By now you’ve probably already started your adventure with a chicken, but then again you may still be curious what you should really be looking for when buying a new bird for your flock. Have you had bad experiences in the past or just have no reference point quite yet? Luckily, there are a few very simple things to think about and look for when purchasing a new chicken. So here’s what to look for when buying poultry.
One thing you’ll have to realize very quick is that the absolute best chickens are mostly only obtainable through your own hard work and careful breeding. While the best place to go hen or rooster shopping is absolutely a breeder’s, you’ll typically encounter a handful of birds that are great, but not the best. The reason for this varies and isn’t always true, but on average a breeder will always decide to keep the best chickens from any new generation for himself as his job revolves around continually breeding the best of the best. Go into this knowing that while you’ll get high-quality chickens, there may be one or two minor flaws, particularly if you’re trying to select a chicken that you intend to use for shows.
Knowing this, the next thing you’ll want to watch for are chickens that appear either too indifferent to you coming around or who panic far too much by your presence. You want something in the middle, preferably a hen that clucks on up to you to see what’s up or a rooster that starts crowing in your direction. Chickens should basically be comfortable around humans, and the best strains of genes already have this domesticated aspect programmed in, though there are some breeds that are naturally more shy, so be sure to know if the breed you’re looking into already has that trait beforehand.
This goes along with looking for very active chickens. Typically, when they’re on their own, you’ll want to look for the hens and cocks that scratch and peck at the ground to forage, take dirt bathes, and preening their feathers as all of these are activities that normal, healthy chickens do almost constantly lest they be in a nest laying eggs.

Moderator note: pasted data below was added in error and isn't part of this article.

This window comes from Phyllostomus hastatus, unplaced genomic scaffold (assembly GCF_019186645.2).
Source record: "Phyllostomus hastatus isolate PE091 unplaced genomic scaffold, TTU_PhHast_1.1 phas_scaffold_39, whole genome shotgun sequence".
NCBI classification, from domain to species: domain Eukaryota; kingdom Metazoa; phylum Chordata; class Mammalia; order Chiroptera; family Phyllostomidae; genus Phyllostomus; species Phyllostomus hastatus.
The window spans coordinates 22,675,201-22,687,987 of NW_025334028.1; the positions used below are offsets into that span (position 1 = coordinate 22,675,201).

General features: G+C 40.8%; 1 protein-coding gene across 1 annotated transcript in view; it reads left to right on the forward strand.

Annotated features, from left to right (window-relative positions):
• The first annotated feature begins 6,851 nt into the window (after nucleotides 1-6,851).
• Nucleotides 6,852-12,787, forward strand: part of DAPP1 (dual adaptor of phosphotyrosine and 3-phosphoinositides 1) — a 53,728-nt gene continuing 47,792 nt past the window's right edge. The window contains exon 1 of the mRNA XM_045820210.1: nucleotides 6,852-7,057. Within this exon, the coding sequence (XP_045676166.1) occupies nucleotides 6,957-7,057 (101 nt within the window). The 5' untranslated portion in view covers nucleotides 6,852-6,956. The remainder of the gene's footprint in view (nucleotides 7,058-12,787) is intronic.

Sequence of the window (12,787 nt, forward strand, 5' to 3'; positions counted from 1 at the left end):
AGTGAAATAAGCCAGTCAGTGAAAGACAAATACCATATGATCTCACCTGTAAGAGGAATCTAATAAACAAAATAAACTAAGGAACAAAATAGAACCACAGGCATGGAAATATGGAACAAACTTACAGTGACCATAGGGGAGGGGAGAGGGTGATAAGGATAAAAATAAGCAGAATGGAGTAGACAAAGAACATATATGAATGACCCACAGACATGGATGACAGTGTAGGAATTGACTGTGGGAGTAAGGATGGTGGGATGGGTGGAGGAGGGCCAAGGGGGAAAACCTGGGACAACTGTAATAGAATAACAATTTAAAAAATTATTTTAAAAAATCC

As for physical appearance, you’ll want to inspect the combs and wattles to make sure they’re nice and red. Usually, finding a comb or wattle that looks somewhat dull in terms of color indicates that there’s something wrong as they should normally be saturated with blood, making them strikingly red. The feathers are usually the initial giveaway regarding physical health as you’ll want them to be shiny, plentiful, and with no obvious spots where they’ve been falling out. You should also check under the feathers at the skin to see if there are any feather or skin parasites.
Also, pick the chicken up and see if you can instantly feel their sharp breastbone. If you can, it usually indicates that there s a digestive problem and as a result the bird is too skinny. Do be aware that the condition of the birds will appear bad both curing molting season and mating season. With the first, you’ll see and feel a chicken that looks out of sort, but that’s only because they’re molting. With the latter, roosters aren’t always so kind during mating, so hens may look beaten up. Be sure to ask about these conditions with the breeder.
Selecting a nice, healthy chicken is only the start toward a great farm of your own. You’ll want to breed correctly in order to raise the best possible flock, but you have to know what to look for in the beginning.
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